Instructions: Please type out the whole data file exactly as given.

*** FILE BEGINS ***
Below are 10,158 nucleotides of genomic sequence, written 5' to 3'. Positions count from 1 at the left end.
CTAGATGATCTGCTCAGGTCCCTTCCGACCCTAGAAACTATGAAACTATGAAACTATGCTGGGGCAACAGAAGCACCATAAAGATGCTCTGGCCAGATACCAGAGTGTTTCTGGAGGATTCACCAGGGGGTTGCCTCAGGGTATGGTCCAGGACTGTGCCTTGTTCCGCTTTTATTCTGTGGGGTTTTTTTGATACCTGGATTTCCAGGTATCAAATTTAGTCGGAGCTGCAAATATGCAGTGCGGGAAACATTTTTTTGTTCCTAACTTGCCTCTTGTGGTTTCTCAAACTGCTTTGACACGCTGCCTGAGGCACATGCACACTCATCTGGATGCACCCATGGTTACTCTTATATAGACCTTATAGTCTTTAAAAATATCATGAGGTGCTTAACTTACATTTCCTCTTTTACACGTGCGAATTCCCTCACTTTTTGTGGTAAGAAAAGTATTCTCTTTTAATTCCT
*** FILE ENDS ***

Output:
Below are 10,158 nucleotides of genomic sequence, written 5' to 3'. Positions count from 1 at the left end.
CTAGATGATCTGCTCAGGTCCCTTCCGACCCTAGAAACTATGAAACTATGAAACTATGCTGGGGCAACAGAAGCACCATAAAGATGCTCTGGCCAGATACCAGAGTGTTTCTGGAGGATTCACCAGGGGGTTGCCTCAGGGTATGGTCCAGGACTGTGCCTTGTTCCGCTTTTATTCTGTGGGGTTTTTTTGATACCTGGATTTCCAGGTATCAAATTTAGTCGGAGCTGCAAATATGCAGTGCGGGAAACATTTTTTTGTTCCTAACTTGCCTCTTGTGGTTTCTCAAACTGCTTTGACACGCTGCCTGAGGCACATGCACACTCATCTGGATGCACCCATGGTTACTCTTATATAGACCTTATAGTCTTTAAAAATATCATGAGGTGCTTAACTTACATTTCCTCTTTTACACGTGCGAATTCCCTCACTTTTTGTGGTAAGAAAAGTATTCTCTTTTAATTCCT